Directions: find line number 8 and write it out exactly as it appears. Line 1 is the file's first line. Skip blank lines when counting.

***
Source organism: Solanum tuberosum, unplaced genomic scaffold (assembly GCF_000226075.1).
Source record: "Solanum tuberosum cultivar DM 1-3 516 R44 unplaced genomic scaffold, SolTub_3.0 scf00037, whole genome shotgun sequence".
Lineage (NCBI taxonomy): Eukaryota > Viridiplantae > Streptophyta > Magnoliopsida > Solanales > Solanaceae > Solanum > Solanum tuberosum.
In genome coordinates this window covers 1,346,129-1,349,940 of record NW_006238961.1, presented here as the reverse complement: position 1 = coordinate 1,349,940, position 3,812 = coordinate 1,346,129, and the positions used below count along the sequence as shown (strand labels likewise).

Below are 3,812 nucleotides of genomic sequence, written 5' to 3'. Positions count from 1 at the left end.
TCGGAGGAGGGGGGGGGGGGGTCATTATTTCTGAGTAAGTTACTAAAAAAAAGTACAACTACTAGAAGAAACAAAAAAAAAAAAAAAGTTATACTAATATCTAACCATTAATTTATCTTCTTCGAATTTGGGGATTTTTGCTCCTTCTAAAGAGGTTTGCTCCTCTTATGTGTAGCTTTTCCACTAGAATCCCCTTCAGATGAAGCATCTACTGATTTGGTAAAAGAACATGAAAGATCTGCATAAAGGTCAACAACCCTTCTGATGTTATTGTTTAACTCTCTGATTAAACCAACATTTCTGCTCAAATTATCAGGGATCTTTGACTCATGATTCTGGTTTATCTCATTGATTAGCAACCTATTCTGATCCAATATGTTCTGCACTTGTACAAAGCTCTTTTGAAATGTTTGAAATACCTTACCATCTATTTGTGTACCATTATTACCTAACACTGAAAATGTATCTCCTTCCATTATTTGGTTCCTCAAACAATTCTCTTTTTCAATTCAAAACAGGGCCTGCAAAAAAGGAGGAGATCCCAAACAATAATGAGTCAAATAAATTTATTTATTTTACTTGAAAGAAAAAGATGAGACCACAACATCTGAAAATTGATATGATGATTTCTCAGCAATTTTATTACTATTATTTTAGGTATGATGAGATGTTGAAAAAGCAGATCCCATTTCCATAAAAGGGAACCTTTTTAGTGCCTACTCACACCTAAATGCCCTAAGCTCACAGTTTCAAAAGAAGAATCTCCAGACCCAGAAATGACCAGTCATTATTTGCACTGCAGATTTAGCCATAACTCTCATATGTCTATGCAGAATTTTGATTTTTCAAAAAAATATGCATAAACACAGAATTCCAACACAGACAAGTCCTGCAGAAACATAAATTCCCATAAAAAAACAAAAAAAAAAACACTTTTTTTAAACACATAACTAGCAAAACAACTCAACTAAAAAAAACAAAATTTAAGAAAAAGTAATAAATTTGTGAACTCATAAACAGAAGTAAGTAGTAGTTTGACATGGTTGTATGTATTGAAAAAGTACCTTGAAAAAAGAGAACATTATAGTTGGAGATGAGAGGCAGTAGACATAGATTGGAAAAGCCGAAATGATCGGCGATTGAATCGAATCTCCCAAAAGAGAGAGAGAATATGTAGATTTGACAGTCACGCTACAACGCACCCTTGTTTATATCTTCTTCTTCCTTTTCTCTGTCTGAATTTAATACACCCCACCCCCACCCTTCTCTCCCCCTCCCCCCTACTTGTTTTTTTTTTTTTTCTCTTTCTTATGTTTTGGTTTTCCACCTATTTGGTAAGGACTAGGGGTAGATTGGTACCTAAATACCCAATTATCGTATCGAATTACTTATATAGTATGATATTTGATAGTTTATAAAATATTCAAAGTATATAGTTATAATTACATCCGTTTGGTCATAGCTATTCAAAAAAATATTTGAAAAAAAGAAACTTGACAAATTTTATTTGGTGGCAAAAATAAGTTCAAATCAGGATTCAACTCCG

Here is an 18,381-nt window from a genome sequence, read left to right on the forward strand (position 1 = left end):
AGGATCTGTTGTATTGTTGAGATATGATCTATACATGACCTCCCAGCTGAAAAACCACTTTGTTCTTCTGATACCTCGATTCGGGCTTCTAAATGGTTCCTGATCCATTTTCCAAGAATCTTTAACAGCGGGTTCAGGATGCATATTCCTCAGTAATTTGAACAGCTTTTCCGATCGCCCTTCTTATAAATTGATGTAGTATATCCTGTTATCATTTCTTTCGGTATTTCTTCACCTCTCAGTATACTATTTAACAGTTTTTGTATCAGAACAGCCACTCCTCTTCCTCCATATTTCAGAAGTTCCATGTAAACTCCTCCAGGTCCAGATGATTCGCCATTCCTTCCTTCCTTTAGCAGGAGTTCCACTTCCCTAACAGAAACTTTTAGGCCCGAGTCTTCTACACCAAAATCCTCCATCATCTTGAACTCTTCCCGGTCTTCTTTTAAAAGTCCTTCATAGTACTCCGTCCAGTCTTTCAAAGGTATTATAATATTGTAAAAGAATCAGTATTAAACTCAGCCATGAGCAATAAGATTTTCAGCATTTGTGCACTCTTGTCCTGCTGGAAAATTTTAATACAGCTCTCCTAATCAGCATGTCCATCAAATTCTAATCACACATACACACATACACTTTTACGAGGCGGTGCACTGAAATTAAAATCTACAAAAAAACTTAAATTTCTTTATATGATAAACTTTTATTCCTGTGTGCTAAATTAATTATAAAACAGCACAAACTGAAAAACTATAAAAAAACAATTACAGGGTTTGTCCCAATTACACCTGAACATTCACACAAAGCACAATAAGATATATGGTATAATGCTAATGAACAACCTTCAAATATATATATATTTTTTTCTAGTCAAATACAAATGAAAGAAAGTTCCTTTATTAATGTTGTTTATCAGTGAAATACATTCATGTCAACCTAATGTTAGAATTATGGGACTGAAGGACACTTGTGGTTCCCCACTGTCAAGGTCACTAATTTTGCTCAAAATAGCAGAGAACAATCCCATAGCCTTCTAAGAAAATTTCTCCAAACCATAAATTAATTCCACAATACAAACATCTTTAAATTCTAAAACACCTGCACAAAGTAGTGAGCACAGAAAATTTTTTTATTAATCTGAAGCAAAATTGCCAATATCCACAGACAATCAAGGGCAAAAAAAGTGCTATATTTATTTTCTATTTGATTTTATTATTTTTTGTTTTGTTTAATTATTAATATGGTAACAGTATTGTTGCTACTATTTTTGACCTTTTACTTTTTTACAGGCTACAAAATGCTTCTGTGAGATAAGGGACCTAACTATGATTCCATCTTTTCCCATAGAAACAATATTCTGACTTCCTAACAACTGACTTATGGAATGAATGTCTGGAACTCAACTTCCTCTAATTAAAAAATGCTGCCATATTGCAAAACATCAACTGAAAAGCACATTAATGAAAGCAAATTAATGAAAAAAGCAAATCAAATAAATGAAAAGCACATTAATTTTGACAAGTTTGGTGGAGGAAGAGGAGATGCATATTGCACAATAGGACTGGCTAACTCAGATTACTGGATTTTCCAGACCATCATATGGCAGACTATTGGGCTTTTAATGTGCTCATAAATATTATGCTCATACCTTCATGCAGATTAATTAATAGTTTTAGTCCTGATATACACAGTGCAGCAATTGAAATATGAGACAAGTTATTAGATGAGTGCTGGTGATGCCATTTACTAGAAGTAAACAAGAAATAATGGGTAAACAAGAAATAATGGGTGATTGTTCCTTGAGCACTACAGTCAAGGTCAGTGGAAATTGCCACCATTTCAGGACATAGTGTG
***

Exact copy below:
AGGATCTGTTGTATTGTTGAGATATGATCTATACATGACCTCCCAGCTGAAAAACCACTTTGTTCTTCTGATACCTCGATTCGGGCTTCTAAATGGTTCCTGATCCATTTTCCAAGAATCTTTAACAGCGGGTTCAGGATGCATATTCCTCAGTAATTTGAACAGCTTTTCCGATCGCCCTTCTTATAAATTGATGTAGTATATCCTGTTATCATTTCTTTCGGTATTTCTTCACCTCTCAGTATACTATTTAACAGTTTTTGTATCAGAACAGCCACTCCTCTTCCTCCATATTTCAGAAGTTCCATGTAAACTCCTCCAGGTCCAGATGATTCGCCATTCCTTCCTTCCTTTAGCAGGAGTTCCACTTCCCTAACAGAAACTTTTAGGCCCGAGTCTTCTACACCAAAATCCTCCATCATCTTGAACTCTTCCCGGTCTTCTTTTAAAAGTCCTTCATAGTACTCCGTCCAGTCTTTCAAAGGTATTATAATATTGTAAAAGAATCAGTATTAAACTCAGCCATGAGCAATAAGATTTTCAGCATTTGTGCACTCTTGTCCTGCTGGAAAATTTTAATACAGCTCTCCTAATCAGCATGTCCATCAAATTCTAATCACACATACACACATACACTTTTACGAGGCGGTGCACTGAAATTAAAATCTACAAAAAAACTTAAATTTCTTTATATGATAAACTTTTATTCCTGTGTGCTAAATTAATTATAAAACAGCACAAACTGAAAAACTATAAAAAAACAATTACAGGGTTTGTCCCAATTACACCTGAACATTCACACAAAGCACAATAAGATATATGGTATAATGCTAATGAACAACCTTCAAATATATATATATTTTTTTCTAGTCAAATACAAATGAAAGAAAGTTCCTTTATTAATGTTGTTTATCAGTGAAATACATTCATGTCAACCTAATGTTAGAATTATGGGACTGAAGGACACTTGTGGTTCCCCACTGTCAAGGTCACTAATTTTGCTCAAAATAGCAGAGAACAATCCCATAGCCTTCTAAGAAAATTTCTCCAAACCATAAATTAATTCCACAATACAAACATCTTTAAATTCTAAAACACCTGCACAAAGTAGTGAGCACAGAAAATTTTTTTATTAATCTGAAGCAAAATTGCCAATATCCACAGACAATCAAGGGCAAAAAAAGTGCTATATTTATTTTCTATTTGATTTTATTATTTTTTGTTTTGTTTAATTATTAATATGGTAACAGTATTGTTGCTACTATTTTTGACCTTTTACTTTTTTACAGGCTACAAAATGCTTCTGTGAGATAAGGGACCTAACTATGATTCCATCTTTTCCCATAGAAACAATATTCTGACTTCCTAACAACTGACTTATGGAATGAATGTCTGGAACTCAACTTCCTCTAATTAAAAAATGCTGCCATATTGCAAAACATCAACTGAAAAGCACATTAATGAAAGCAAATTAATGAAAAAAGCAAATCAAATAAATGAAAAGCACATTAATTTTGACAAGTTTGGTGGAGGAAGAGGAGATGCATATTGCACAATAGGACTGGCTAACTCAGATTACTGGATTTTCCAGACCATCATATGGCAGACTATTGGGCTTTTAATGTGCTCATAAATATTATGCTCATACCTTCATGCAGATTAATTAATAGTTTTAGTCCTGATATACACAGTGCAGCAATTGAAATATGAGACAAGTTATTAGATGAGTGCTGGTGATGCCATTTACTAGAAGTAAACAAGAAATAATGGGTAAACAAGAAATAATGGGTGATTGTTCCTTGAGCACTACAGTCAAGGTCAGTGGAAATTGCCACCATTTCAGGACATAGTGTG